The first coach party of Bucks WI members set off on a rainy day to travel to London to walk in the footsteps of the Suffragettes. Another group will do the same next week. We disembarked in Pall Mall to find a quick lunch before meeting our guide. Several of the party ate in the National Gallery and had found time to look at the Rokeby Venus which had been slashed by Mary Richardson and the portraits of the members of the Pankhurst family. We gathered below the 4th plinth in Trafalgar Square to meet our two Blue Badge guides dressed in the purple and green used by those women. Many of us had looked out clothes in the same colours. It was interesting to hear passers-by recognise what we were representing. From Trafalgar Square we walked 2 miles around Westminster to cover the places where significant events of the campaign had occurred and where the pioneering women had lived. The guide also tied in the historical events with the recent filming. We didn’t get as far as visiting Holloway Prison. The guides were full of information and answered all the questions fired at them. We walked past the Home Office, saw the window from which Margaret Thatcher had acknowledged the crowd, admired the statue of Emmeline Pankhurst and the recent monument to the Women’s suffrage. It is an inspiring story although some of their deeds not words were very anti-social towards the beginning of the first world war. On the way home we glimpsed the Christmas decorations in Kensington High Street which were already lit up and saw the huge angels suspended above Regent and Oxford Streets which were to be switched on later this week. The journey there and back worked to time and everyone was delighted with her day and we really felt a deep admiration for what the suffragettes had achieved for us.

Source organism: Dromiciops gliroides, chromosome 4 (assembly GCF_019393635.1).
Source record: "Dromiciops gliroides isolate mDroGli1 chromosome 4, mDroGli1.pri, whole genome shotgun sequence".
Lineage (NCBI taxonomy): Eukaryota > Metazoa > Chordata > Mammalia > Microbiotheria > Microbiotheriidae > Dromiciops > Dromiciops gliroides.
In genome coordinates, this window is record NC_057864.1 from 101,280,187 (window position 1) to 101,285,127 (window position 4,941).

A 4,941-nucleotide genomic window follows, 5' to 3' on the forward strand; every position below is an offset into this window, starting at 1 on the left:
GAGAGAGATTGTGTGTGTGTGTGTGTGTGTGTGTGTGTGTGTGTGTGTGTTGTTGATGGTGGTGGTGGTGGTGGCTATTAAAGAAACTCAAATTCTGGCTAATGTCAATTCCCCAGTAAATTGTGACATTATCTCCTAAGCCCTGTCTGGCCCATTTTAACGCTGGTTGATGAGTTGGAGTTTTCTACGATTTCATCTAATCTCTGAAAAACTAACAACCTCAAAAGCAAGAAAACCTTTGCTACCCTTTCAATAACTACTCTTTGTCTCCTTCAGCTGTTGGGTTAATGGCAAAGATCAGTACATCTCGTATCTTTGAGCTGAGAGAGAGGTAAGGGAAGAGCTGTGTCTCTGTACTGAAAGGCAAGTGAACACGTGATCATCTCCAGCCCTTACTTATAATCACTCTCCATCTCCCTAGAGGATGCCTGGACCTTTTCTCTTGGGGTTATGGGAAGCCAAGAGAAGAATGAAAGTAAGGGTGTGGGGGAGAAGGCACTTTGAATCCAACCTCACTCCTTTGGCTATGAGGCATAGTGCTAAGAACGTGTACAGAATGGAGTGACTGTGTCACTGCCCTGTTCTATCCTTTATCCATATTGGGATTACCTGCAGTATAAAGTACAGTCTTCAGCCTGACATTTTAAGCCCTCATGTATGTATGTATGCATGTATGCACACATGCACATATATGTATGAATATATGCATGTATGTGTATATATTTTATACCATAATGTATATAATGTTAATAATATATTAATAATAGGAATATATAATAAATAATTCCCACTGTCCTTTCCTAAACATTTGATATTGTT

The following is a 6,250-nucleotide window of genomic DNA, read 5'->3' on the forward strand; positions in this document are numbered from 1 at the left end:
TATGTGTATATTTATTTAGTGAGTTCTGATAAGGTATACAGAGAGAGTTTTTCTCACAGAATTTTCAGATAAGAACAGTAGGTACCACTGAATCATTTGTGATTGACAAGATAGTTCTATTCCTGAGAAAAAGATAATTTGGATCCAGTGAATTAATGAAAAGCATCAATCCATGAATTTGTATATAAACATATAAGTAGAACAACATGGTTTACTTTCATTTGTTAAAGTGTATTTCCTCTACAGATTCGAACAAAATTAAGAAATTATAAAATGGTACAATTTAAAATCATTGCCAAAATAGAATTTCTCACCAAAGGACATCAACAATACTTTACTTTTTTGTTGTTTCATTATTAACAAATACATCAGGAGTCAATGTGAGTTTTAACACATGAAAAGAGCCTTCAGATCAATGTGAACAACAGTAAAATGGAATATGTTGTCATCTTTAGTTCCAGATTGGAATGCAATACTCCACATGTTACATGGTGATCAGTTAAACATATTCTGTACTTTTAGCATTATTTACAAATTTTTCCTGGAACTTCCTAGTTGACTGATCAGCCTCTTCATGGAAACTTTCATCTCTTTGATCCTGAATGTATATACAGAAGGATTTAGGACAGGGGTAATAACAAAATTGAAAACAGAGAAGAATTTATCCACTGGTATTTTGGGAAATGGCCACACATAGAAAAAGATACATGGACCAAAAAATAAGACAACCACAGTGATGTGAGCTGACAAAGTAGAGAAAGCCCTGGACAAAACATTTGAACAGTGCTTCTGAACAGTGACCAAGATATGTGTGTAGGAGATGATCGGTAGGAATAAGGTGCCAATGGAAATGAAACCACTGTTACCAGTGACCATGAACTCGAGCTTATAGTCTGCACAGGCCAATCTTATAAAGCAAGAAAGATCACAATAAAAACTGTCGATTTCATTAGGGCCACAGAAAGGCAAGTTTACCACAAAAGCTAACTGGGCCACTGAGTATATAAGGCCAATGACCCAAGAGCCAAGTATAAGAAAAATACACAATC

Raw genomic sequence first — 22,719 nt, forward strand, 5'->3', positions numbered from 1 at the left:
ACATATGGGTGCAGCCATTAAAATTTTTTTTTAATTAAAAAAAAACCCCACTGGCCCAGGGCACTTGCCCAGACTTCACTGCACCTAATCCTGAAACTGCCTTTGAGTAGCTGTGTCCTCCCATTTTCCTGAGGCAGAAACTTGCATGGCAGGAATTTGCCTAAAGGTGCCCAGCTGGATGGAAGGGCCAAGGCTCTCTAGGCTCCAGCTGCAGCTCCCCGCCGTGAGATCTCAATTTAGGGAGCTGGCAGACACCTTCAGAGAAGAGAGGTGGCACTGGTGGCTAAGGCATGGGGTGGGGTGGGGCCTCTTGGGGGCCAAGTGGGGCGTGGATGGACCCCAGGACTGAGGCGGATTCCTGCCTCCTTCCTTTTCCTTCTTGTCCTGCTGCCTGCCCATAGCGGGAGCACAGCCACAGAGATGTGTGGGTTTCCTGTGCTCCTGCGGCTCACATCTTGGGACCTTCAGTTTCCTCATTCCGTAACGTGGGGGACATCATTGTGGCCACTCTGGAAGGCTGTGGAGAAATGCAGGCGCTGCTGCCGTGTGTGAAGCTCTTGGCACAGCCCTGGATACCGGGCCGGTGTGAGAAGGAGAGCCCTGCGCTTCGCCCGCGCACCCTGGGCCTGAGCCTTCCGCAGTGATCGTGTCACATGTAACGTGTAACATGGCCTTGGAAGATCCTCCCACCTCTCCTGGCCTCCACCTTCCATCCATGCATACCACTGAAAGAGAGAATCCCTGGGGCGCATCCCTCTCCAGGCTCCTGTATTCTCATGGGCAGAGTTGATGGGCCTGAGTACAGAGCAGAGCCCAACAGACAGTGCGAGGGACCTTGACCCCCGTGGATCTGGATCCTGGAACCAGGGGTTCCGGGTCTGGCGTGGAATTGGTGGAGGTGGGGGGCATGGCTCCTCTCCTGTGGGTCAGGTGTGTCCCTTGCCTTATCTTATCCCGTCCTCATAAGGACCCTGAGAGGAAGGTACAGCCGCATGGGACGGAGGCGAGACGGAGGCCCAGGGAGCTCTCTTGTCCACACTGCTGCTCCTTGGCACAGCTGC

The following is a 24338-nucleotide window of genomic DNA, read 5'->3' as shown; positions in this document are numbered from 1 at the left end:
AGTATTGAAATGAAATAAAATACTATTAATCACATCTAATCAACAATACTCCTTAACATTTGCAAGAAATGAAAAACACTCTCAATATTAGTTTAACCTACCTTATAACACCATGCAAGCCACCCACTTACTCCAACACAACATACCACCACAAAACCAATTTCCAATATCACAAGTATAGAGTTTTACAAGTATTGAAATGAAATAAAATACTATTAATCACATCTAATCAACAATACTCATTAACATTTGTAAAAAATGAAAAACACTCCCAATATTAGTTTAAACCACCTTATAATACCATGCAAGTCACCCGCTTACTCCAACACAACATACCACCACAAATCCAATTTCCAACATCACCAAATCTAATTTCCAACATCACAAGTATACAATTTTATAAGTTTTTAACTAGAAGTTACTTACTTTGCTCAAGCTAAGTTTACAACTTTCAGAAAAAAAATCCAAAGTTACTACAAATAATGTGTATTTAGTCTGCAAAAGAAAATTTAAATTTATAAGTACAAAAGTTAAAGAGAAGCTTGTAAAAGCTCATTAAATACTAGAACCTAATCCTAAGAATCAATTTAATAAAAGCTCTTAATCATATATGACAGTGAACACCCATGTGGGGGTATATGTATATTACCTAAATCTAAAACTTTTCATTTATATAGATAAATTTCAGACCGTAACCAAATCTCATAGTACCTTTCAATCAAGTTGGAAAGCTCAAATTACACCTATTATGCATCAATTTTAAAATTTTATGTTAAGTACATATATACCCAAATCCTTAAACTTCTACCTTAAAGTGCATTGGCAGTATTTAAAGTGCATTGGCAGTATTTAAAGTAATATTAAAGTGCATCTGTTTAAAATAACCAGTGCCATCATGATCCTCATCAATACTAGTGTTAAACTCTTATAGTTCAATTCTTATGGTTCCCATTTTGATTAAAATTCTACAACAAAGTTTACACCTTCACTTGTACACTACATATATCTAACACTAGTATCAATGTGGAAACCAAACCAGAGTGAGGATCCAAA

The topic for the Discussion Group tonight was “Automation versus Control”. I think it had been suggested following the work going on in Milton Keynes with driverless cars which is an alarming idea to most of us. However, there is so much in our daily lives which is automated that we cannot contemplate doing without: in fact, we would not be able to lead the lives that we do without the help of these computerised machines. The thought of robots wandering around our houses being helpful is unsettling. What happens when they go wrong? When they start to be master rather than slave?